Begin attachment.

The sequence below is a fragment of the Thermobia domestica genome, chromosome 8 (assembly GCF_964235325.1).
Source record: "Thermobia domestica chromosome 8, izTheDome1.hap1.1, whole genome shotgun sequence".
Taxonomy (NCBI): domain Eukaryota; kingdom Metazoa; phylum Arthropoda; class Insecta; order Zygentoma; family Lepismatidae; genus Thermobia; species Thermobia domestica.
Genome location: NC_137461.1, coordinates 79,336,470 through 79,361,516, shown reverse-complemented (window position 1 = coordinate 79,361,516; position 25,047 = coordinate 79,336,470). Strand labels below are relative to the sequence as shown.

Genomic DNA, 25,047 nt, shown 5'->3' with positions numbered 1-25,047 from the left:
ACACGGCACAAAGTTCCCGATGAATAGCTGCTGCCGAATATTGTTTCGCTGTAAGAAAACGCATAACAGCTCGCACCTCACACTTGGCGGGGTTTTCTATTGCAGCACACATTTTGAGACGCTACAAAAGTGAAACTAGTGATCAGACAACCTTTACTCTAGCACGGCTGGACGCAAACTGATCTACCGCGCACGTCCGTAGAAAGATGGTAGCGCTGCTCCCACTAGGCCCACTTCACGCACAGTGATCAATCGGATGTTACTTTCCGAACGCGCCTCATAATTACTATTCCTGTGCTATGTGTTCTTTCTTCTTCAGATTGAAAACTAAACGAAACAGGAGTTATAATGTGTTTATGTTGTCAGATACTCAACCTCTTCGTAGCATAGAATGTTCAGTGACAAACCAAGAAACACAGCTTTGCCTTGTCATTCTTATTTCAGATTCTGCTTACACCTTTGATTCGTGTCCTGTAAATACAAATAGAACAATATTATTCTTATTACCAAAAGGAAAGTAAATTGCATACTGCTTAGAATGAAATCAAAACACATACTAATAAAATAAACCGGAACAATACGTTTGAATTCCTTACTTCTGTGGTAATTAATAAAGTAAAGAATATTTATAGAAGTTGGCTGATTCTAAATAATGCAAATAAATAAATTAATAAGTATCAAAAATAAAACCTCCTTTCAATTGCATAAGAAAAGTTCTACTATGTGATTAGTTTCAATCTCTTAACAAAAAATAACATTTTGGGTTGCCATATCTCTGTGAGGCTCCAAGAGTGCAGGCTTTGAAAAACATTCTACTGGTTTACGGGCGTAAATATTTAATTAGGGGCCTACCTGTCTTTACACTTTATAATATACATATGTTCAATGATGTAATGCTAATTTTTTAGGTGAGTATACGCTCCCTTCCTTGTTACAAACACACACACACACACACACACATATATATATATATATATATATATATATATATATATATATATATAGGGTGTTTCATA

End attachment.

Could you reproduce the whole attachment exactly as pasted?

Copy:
The sequence below is a fragment of the Thermobia domestica genome, chromosome 8 (assembly GCF_964235325.1).
Source record: "Thermobia domestica chromosome 8, izTheDome1.hap1.1, whole genome shotgun sequence".
Taxonomy (NCBI): domain Eukaryota; kingdom Metazoa; phylum Arthropoda; class Insecta; order Zygentoma; family Lepismatidae; genus Thermobia; species Thermobia domestica.
Genome location: NC_137461.1, coordinates 79,336,470 through 79,361,516, shown reverse-complemented (window position 1 = coordinate 79,361,516; position 25,047 = coordinate 79,336,470). Strand labels below are relative to the sequence as shown.

Genomic DNA, 25,047 nt, shown 5'->3' with positions numbered 1-25,047 from the left:
ACACGGCACAAAGTTCCCGATGAATAGCTGCTGCCGAATATTGTTTCGCTGTAAGAAAACGCATAACAGCTCGCACCTCACACTTGGCGGGGTTTTCTATTGCAGCACACATTTTGAGACGCTACAAAAGTGAAACTAGTGATCAGACAACCTTTACTCTAGCACGGCTGGACGCAAACTGATCTACCGCGCACGTCCGTAGAAAGATGGTAGCGCTGCTCCCACTAGGCCCACTTCACGCACAGTGATCAATCGGATGTTACTTTCCGAACGCGCCTCATAATTACTATTCCTGTGCTATGTGTTCTTTCTTCTTCAGATTGAAAACTAAACGAAACAGGAGTTATAATGTGTTTATGTTGTCAGATACTCAACCTCTTCGTAGCATAGAATGTTCAGTGACAAACCAAGAAACACAGCTTTGCCTTGTCATTCTTATTTCAGATTCTGCTTACACCTTTGATTCGTGTCCTGTAAATACAAATAGAACAATATTATTCTTATTACCAAAAGGAAAGTAAATTGCATACTGCTTAGAATGAAATCAAAACACATACTAATAAAATAAACCGGAACAATACGTTTGAATTCCTTACTTCTGTGGTAATTAATAAAGTAAAGAATATTTATAGAAGTTGGCTGATTCTAAATAATGCAAATAAATAAATTAATAAGTATCAAAAATAAAACCTCCTTTCAATTGCATAAGAAAAGTTCTACTATGTGATTAGTTTCAATCTCTTAACAAAAAATAACATTTTGGGTTGCCATATCTCTGTGAGGCTCCAAGAGTGCAGGCTTTGAAAAACATTCTACTGGTTTACGGGCGTAAATATTTAATTAGGGGCCTACCTGTCTTTACACTTTATAATATACATATGTTCAATGATGTAATGCTAATTTTTTAGGTGAGTATACGCTCCCTTCCTTGTTACAAACACACACACACACACACACACATATATATATATATATATATATATATATATATATATATATATATAGGGTGTTTCATA